Candid Fan did

Those who know me have probably become aware that I have recently been quite distracted by my interest in a certain fandom. At my age, being described as a “fangurl” suddenly loses the former whiff of degradation and offensive diminuation of a woman into a pre-adult female and takes on a rather complimentary appeal of youth and irresponsibility. 17 again!

A member of said fandom recently approached me, asking for my expertise (hear, hear!) in photography. “What”, she asked, “should a fan keep in mind if they had the chance to take a quick candid of Mr Smouldering Stare?”

Now, I have never been in the position to take a candid of a celebrity. Despite sharing a table with Des Bishop, standing behind Bono at the Electric Picnic and hob-knobbing with Stephen Fry in the QI green room. (Now, if this name-dropping doesn’t bring the Page views up on this blog, I’ll give up!) Mostly because I am not much awed by celebrity. And secondly because candids generally fail to satisfy my aesthetic demands (ooooh).


Chair (with green canvas bag), recently vacated by Des Bishop


However, I guess there are a few things that amateurs might wanna keep in mind in case they get to drag their favourite actor/singer/politician in front of their lens. My top tip really is to be prepared!!! Might sound dumb, but a lof people who only take pictures recreationally have no idea how their camera works. Not that there is much to know about the workings of a compact – but it helps when you don’t have to fiddle with buttons while Justin Bieber is getting restless in the frame. So (try to) keep calm and take your time! Taking a picture is done in a flash, so don’t worry about the extra second it takes to frame your shot well.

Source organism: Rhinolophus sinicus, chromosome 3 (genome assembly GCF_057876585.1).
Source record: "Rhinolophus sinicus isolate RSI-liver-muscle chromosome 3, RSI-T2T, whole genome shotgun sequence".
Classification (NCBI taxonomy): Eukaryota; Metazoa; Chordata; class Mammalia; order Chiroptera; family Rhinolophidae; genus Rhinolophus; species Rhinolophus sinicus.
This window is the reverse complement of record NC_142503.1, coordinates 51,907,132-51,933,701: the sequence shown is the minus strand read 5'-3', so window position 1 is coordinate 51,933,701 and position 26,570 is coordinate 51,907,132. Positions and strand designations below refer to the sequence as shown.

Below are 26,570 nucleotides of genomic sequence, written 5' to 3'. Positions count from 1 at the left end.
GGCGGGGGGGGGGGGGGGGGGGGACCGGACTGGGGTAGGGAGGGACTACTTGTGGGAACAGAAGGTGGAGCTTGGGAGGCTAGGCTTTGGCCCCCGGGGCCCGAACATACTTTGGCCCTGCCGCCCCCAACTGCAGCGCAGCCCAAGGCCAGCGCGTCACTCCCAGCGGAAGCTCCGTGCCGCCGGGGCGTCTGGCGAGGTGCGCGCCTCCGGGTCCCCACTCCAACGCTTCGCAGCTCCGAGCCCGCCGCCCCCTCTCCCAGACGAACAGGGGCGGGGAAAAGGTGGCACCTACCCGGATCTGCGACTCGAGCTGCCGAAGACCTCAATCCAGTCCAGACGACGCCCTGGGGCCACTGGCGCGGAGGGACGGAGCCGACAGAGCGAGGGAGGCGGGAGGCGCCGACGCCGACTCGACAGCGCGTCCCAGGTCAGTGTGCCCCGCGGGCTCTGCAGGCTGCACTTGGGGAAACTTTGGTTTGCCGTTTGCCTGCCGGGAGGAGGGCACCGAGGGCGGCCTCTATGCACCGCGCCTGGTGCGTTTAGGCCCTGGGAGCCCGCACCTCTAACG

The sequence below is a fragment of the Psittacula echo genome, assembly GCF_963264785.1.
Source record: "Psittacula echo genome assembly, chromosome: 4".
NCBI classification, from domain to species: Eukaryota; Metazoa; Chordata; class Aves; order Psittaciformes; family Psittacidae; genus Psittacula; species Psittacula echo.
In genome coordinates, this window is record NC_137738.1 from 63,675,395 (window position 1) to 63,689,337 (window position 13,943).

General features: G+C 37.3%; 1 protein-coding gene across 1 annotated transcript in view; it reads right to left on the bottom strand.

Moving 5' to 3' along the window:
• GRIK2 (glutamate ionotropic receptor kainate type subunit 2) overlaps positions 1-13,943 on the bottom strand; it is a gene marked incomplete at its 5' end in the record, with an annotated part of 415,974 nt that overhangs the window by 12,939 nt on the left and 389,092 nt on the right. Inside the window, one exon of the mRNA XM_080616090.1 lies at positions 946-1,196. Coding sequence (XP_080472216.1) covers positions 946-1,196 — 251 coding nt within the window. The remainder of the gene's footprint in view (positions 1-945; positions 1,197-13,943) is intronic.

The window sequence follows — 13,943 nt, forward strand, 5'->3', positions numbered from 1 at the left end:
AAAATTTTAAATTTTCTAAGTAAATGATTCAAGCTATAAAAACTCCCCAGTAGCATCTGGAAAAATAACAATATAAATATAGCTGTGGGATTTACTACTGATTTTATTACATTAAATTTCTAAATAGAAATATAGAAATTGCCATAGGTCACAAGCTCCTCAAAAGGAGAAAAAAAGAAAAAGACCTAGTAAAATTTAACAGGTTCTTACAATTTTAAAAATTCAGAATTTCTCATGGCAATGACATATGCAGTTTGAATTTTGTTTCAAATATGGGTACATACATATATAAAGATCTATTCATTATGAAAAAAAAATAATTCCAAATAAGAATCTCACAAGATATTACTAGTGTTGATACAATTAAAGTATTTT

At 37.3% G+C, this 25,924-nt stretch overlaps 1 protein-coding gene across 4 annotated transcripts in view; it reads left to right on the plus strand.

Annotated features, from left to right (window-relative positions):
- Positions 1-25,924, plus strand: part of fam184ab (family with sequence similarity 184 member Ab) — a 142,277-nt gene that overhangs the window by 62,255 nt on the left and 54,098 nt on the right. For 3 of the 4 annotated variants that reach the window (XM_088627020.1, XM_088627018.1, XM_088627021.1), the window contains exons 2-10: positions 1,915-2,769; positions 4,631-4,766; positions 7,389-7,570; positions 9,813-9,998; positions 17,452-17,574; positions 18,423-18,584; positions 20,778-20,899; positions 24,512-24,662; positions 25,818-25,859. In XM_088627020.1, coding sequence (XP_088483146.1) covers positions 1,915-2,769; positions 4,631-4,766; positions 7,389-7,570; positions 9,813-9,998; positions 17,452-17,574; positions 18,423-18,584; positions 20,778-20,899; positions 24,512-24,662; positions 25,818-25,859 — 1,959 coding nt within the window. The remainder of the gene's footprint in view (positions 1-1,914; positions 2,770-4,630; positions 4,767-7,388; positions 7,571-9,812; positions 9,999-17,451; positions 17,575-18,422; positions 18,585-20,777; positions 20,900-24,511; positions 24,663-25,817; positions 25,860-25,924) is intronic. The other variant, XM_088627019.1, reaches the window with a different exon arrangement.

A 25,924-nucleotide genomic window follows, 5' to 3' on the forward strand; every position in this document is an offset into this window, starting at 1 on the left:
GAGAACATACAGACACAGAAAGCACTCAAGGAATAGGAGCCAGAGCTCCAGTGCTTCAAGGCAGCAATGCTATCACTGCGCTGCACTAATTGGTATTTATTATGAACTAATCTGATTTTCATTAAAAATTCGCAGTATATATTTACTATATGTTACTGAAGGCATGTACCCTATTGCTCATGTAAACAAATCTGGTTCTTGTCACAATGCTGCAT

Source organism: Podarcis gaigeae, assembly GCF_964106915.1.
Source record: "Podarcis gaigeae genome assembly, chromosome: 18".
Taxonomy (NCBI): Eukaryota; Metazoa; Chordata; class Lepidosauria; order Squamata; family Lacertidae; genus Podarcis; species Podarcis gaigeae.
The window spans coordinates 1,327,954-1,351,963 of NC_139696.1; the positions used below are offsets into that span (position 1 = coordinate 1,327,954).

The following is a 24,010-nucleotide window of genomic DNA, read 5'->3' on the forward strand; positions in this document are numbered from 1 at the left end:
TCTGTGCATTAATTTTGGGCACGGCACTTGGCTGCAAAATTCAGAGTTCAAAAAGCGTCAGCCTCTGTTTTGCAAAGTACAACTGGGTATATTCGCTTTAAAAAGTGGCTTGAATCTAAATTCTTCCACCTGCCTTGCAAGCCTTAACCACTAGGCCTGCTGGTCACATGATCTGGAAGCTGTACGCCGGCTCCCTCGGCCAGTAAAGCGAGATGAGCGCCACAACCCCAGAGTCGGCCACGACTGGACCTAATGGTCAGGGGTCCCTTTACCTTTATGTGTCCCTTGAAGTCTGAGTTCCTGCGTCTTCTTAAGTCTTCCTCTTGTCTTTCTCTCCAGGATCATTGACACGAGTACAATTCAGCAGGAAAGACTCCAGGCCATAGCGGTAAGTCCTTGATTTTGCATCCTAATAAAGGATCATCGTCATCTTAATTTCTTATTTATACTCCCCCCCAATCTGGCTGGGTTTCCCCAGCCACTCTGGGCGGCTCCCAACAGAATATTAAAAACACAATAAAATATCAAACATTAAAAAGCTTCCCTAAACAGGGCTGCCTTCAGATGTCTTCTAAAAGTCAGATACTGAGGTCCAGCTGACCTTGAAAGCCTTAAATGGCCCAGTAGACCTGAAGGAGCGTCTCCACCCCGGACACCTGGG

A propos flash: Avoid! Unless it is really really dark (but then where are you stalking that poor celebrity, anyway?). Shitty inbuilt compact flash hits your subject straight on and usually completely drains all natural colours, makes your subject(s) squint and possibly blink for that lovely “derp” look. Apart from making them look like a vampire who hasn’t had a decent bite to drink in a while.

If you can, steer Mr Gorgeous towards a blank or calm background that will not distract from the subjects in the foreground. Nothing worse than a busy background with signs or other clearly visible distractions. Or people cleverly holding up bunny ears and grinning in the background.

Shoot automatic and let the camera do the work. No fiddling with zoom and focus, please. Set it on autofocus but make sure you focus on the face (better still: eye). If you can, take a few shots in quick succession (even compacts have settings for serial exposure). And always shoot at the highest possible resolution – that way you can always crop out unwanted distractions/bystanders/ladies on Mr Heartthrob’s arm in post-production and still get a decent sized close-up of his face to drool over and keep in your wallet.

Right, those are my top tips, bearing in mind that what you will get from this is just a memory, that might look better and last longer if it was just taken in your heart. Awww.

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